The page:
13. sospan

    sospan Well-Known Member

    Interesting just searched for commercial CNC Timber cutting in my area, absolutely nothing. Maybe there is an opportunity in your area especially servicing your old companies previous customers
  14. AlvyChippy

    AlvyChippy Active Member

    I keep on rambling as how many good joinery workshops closed, as most these days items are mass produced in factories when even bigger workshops (IE one in Cranleigh), that had all sorts, including CNC machining also gone, as it is impossible to remain competitive and productive these days.

    Myself, I do enjoy "real carpentry"- joinery tasks, but have to admit, those are lesser and lesser to come by, as happens end up doing carpentry for month's in the end, without any real wood in hand. IE most mouldings are MDF, doors/windows are ready made and finished even before fitting, kitchens these days 90% any wood free, floors are either carpet or any other "timber imitation" material and so on.

    Makes me wander sometimes, if Carpentry (Joinery) as trade is going to disappear altogether?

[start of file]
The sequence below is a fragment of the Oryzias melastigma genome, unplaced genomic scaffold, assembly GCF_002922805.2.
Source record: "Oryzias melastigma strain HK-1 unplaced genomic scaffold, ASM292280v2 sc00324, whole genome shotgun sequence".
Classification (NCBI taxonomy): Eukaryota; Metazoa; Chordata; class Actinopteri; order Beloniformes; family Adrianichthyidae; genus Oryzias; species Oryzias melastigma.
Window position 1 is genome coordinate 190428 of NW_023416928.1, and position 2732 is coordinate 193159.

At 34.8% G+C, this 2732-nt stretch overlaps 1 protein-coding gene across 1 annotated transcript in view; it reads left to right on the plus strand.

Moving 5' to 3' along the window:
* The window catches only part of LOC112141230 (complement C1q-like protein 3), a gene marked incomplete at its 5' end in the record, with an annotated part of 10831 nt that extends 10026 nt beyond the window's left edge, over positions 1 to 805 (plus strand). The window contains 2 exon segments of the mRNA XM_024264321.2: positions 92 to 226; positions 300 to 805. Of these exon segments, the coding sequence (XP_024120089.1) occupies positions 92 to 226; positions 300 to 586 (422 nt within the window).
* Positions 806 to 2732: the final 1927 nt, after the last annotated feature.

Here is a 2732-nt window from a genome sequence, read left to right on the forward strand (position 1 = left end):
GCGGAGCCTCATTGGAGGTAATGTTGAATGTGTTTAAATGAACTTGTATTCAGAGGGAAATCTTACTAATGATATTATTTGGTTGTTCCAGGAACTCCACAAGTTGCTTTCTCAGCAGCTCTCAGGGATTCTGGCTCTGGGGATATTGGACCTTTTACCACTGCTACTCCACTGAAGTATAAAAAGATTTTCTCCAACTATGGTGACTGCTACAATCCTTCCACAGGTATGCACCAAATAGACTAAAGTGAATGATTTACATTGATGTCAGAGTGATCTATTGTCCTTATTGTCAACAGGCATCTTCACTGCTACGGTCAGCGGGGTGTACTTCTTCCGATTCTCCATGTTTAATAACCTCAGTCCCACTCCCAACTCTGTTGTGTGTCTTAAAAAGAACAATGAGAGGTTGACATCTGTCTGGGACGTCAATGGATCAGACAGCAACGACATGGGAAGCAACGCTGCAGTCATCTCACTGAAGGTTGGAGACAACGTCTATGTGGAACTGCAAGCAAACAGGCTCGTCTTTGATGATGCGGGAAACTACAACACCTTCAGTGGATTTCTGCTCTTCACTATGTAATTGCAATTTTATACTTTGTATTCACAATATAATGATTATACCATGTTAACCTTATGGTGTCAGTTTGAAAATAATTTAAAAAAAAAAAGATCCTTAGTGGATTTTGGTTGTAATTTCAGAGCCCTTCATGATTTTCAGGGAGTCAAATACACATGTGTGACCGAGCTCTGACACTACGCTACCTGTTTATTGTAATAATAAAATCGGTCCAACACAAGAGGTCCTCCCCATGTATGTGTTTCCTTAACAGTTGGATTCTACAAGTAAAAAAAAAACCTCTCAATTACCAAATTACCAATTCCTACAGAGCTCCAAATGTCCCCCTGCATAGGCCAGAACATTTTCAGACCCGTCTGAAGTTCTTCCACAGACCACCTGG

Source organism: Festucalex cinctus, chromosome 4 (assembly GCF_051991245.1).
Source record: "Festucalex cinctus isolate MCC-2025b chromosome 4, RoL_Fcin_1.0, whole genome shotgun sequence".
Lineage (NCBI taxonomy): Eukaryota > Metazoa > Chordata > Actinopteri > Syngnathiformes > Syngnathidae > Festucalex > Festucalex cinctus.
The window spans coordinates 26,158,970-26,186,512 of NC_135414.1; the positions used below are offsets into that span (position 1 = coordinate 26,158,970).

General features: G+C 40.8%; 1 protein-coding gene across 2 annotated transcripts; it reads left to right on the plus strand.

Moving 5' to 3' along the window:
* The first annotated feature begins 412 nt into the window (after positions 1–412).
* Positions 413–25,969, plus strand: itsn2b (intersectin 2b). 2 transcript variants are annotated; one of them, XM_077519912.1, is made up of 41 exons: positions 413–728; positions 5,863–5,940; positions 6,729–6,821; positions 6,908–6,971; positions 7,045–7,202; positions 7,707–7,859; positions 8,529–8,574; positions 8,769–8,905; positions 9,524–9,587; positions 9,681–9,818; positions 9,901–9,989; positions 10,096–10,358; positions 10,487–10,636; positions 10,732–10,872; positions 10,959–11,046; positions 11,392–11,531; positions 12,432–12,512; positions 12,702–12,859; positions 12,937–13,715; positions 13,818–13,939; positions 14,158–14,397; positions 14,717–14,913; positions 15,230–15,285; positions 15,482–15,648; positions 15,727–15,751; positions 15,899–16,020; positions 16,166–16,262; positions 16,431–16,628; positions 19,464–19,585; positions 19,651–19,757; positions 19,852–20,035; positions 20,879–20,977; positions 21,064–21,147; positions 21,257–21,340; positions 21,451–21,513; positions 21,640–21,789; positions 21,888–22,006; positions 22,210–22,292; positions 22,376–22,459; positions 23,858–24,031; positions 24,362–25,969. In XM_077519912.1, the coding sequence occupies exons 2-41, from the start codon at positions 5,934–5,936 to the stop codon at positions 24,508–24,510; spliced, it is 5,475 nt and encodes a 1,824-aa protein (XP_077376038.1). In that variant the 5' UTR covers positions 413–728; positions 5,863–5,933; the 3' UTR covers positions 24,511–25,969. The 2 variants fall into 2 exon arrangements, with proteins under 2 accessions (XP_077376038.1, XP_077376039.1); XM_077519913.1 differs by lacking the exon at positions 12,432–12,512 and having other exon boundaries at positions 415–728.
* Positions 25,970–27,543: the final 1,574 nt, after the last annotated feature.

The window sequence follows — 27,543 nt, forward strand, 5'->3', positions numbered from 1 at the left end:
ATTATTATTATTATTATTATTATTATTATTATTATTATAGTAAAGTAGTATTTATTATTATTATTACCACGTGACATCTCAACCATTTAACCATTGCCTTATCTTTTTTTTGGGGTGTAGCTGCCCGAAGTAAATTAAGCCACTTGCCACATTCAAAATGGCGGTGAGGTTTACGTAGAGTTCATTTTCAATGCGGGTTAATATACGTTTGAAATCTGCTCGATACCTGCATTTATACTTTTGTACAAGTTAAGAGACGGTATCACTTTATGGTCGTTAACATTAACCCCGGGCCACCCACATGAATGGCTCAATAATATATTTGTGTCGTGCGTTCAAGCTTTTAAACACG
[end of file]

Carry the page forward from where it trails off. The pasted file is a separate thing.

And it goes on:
Jord86 and WillyEckerslike like this.
  15. sospan

    sospan Well-Known Member

    Certainly seems like it.

    When I saw that shuttering carpenters in my area get £5 more an hour than regular carpenters, I was quite shocked. Shuttering carpentry always used to be the "rough" end of woodworking.

    It is just like one of the jobs I am doing for myself - renovating some 1970's-80s hardwood windows in a cottage. I removed the window and boarded it up and then It must have taken me 5 days to clean it up, patch and recut the depth for double glazed units. Then coat with timber preservative and many coats of paint . Add on the cost of getting 12 panes of double glazing and then cutting the moulding to hold them in, putty, etc then refIt. As a chargeable job it would be well over £1,200 a window and I could probably get a UPVC unit for half the price. Quite often it isn't practical for home owners to pay for a good job even though it is more aesthetically pleasing.
    AlvyChippy likes this.
  16. chippie244

    chippie244 Well-Known Member

    Putty with D/G :eek::eek:
  17. sospan

    sospan Well-Known Member

    After spending days and days removing whatever they used for putty on the first window - resisted heat, chisels, multi tool blades. I never want to see the stuff again!

    I going to use a new synthetic version - can't remember its name. This is used behind the moulding with some butyl tape to make a watertight seal. Apparently it is much better than silicone and will withstand the wind, rain and sun down here on the coast.
  18. chippie244

    chippie244 Well-Known Member

    Linseed oil in putty eats D/G seals.
  19. sospan

    sospan Well-Known Member

  20. chippie244

    chippie244 Well-Known Member

    Good stuff.